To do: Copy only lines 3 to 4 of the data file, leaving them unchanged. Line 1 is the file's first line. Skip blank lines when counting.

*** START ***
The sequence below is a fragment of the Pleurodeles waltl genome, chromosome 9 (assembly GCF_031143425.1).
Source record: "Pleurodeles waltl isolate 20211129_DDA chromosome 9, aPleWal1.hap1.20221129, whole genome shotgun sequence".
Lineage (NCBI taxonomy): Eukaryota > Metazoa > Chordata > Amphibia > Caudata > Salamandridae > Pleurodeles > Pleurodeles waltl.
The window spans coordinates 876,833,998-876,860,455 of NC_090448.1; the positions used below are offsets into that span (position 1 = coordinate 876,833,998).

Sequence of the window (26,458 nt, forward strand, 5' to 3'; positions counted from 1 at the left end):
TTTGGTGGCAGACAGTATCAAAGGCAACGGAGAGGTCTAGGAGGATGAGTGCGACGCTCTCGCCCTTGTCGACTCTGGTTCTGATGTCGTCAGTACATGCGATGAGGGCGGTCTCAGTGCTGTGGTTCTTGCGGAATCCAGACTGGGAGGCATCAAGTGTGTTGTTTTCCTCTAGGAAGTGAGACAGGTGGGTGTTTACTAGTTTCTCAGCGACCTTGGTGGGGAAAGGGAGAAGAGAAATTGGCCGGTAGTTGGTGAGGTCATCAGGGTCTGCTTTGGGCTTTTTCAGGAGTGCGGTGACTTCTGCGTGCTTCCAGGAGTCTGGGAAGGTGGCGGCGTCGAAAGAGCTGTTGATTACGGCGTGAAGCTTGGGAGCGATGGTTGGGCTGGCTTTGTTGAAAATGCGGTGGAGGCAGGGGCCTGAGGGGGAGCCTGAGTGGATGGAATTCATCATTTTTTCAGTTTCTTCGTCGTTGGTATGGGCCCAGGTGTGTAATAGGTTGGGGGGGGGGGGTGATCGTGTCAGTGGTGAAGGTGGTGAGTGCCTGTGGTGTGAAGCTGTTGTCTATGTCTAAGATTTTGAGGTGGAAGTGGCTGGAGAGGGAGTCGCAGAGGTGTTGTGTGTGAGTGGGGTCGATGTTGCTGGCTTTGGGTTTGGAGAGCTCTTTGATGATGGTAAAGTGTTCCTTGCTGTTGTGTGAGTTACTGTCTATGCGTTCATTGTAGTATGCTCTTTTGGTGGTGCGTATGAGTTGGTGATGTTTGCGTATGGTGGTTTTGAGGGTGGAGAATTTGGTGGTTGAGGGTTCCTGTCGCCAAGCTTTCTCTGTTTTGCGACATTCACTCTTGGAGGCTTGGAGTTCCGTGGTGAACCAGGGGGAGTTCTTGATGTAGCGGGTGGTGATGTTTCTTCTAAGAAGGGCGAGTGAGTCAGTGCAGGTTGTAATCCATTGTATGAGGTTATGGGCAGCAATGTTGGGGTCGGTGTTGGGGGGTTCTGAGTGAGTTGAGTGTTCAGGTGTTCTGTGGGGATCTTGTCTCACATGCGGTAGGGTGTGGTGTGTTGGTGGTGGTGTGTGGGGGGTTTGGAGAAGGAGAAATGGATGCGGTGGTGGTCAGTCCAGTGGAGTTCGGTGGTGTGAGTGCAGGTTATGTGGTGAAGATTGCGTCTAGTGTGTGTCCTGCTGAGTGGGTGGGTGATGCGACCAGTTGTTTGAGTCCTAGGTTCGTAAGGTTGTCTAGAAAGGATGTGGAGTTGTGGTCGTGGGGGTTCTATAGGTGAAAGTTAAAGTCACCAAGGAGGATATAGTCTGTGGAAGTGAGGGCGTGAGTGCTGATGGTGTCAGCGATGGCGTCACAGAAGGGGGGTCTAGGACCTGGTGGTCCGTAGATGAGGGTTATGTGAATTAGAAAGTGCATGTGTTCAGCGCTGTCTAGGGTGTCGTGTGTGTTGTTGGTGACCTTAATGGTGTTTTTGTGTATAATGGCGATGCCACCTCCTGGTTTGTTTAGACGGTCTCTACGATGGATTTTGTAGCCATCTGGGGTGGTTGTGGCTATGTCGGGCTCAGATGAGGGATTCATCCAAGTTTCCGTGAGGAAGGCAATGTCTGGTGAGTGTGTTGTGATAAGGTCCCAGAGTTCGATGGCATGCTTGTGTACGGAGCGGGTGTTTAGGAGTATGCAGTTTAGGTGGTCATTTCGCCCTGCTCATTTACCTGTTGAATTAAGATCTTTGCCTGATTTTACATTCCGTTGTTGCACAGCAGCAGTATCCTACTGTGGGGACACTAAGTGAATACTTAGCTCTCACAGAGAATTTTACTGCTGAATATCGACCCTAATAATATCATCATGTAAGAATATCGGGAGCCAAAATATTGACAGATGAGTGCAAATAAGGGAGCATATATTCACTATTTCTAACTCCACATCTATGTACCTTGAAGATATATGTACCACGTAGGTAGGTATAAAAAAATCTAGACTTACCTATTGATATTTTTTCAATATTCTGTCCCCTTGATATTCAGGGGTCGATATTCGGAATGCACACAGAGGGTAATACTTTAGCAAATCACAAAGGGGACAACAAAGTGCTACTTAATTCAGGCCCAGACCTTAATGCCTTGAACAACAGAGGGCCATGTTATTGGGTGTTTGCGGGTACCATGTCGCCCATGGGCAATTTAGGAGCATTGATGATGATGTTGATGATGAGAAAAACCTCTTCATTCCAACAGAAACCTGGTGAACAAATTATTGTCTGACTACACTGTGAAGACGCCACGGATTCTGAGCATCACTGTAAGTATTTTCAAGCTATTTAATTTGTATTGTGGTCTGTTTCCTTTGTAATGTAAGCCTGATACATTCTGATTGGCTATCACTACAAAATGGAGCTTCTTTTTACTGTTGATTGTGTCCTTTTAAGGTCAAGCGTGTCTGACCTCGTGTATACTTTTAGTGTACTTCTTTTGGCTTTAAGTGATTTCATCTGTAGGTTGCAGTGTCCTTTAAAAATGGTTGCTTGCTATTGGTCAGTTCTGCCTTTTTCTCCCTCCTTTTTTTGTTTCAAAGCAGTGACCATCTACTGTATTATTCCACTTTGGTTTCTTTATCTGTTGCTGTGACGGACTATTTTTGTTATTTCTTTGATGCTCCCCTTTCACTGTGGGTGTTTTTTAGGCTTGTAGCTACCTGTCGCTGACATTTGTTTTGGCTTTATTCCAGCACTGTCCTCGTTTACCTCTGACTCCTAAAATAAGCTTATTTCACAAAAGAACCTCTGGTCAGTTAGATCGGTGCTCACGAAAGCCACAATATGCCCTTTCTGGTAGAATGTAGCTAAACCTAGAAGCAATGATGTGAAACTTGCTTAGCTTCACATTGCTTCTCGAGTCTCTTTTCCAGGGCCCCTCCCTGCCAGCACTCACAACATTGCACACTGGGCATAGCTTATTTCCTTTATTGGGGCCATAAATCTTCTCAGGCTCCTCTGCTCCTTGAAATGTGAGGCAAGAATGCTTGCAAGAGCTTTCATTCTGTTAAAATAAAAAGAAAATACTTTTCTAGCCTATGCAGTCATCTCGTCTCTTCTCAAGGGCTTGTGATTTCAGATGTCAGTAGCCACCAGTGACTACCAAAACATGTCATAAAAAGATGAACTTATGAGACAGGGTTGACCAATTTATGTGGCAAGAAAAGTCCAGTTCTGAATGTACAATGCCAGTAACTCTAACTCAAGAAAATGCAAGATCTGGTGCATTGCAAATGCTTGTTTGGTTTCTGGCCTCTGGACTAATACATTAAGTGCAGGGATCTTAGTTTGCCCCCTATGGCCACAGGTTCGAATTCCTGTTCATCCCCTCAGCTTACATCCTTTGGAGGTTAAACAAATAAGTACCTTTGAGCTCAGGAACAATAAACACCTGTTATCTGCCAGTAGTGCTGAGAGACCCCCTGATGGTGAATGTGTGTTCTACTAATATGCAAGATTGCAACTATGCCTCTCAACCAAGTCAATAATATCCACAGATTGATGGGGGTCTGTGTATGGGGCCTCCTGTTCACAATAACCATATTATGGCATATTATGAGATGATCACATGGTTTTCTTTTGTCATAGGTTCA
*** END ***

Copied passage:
Lineage (NCBI taxonomy): Eukaryota > Metazoa > Chordata > Amphibia > Caudata > Salamandridae > Pleurodeles > Pleurodeles waltl.
The window spans coordinates 876,833,998-876,860,455 of NC_090448.1; the positions used below are offsets into that span (position 1 = coordinate 876,833,998).